Of particular interest is the mention of the Black Dahlia by Phelp’s crusty new partner, Rusty Galloway in the cut scene where they travel to the crime scene. The killer is dubbed the “werewolf” in the game, likely due to the brutality of the killings. Galloway surmises that this case has nothing to do with the Dahlia murders, explaining that “90% of murders are domestic.” Phelps asks why so many women are being murdered at this particular point in time, to which Galloway responds, “‘Cause of the war. You should know that. Guy gets to kill people every day in combat, comes home, and he’s expected to take lip from his wife? What do you think is going to happen?” Phelps is skeptical. What Galloway’s comments reveal is an incredibly important part of the domestic and rape culture ecosystem: men can’t help it. If a woman “gives lip” to a traumatized male, then she can expect to be murdered. Chilling.
Of course, linking these cases to the Dahlia murder is more than simply sensationalizing: Elizabeth Short, nicknamed the Black Dahlia by the press, was characterized as a loose woman, who drank and caroused (James Ellroy, My Dark Places). The name “Black Dahlia” gave her an air of mystery and eroticism (not to mention the metaphorical connotations between the vagina and flowers). Often described as an “struggling” and “aspiring” actress, Short is implicitly linked to the perversity and intemperance that has defined the underbelly of Hollywood. The Red Lipstick Murder is only the first in the series of cases involving murdered intemperate women that Phelps investigates: in each case, the victims, like Short, are characterized as “loose women” – they either drink or spend too much money. They are promiscuous or drifters; therefore, the game makes the case that they were destined to end badly.
The Victim: Celine Henry
When we approach the crime scene, we are given a brief aerial shot of the victim (Celine Henry, but we do not learn her name until later). She is naked and mutilated. As part of the game mechanics, we have to straddle her, which is disturbing to say the least. Positioned just below the vagina, we look at the body over Phelp’s shoulder. The killer has written on the body the initials “BD,” which might mean, according to the coroner, “Black Dahlia.” We check the victims hands and discover that a ring on the right hand is missing.
We discover a lighter from a local club, The Bamba, at the crime scene, and soon we are on our way to discover the identity of the victim and unpack her narrative. Phelps has the power to speak for Henry, who could have easily been portrayed and even played in flashbacks, but that’s not part of the genre convention, and so it is not part of the game procedure. When we question the bartender, we learn that the victim is likely Celine Henry, and she frequents the club most nights. Her intemperance has been established.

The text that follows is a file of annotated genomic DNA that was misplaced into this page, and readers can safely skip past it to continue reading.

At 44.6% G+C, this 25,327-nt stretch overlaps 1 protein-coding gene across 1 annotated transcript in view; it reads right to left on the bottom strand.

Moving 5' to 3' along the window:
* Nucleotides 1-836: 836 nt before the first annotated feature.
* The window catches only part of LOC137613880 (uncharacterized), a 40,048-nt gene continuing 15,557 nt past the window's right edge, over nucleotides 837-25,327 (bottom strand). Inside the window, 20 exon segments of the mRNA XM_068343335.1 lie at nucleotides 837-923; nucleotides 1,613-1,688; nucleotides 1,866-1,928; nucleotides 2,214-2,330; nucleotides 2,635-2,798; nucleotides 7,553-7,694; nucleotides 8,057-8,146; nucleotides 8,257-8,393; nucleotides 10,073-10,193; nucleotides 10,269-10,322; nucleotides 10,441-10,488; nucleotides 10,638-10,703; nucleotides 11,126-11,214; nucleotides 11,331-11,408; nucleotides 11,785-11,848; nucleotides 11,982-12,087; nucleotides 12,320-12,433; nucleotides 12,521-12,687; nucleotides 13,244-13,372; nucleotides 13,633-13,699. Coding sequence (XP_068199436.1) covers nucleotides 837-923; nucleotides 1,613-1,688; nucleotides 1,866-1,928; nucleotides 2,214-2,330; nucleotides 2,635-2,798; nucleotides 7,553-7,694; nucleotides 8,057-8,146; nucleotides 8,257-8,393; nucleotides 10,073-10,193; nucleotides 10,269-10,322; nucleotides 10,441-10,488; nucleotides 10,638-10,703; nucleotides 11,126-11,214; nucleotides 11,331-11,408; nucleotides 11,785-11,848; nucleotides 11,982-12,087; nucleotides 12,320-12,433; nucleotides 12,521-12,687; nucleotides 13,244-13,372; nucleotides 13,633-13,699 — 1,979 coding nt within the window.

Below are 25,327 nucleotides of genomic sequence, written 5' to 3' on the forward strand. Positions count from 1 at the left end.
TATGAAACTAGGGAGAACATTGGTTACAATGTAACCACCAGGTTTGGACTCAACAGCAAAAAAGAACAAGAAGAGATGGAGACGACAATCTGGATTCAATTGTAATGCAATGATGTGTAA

As Phelps, we interrogate the club owner McColl, who paints a picture of Celine as a “lovely woman” but also as a heavy drinker who had “quite a head start” before she met up with a man at the bar. He mentions Celine’s husband, who then becomes a “POI” (Person of Interest), which pops up at the bottom of the screen. This little notation (in typewriter style font to add to the high modality of the game) about clues, locations, and possible suspects operates as a kind of computational internal narrator, directing us to think in certain ways, such as defining characters as innocent or guilty. As a member of what Louis Althusser called the Repressive State Apparatus, Phelps is invested with a state sanctioned mastery of official language and can demand answers from suspects. We learn that Celine does not have mastery of language, and she is a linguistic deviant because she “tells stories” to attract male attention.Celine is postioned as unreliable and unable to control language, the opposite of Phelps, even though she is educated and is also a “flier.” We later learn that Celine was a pioneering female pilot, all of which is overshadowed by her alcoholism and infidelity. In other words, her accomplishments in the public sphere are meaningless in the face of her domestic transgressions.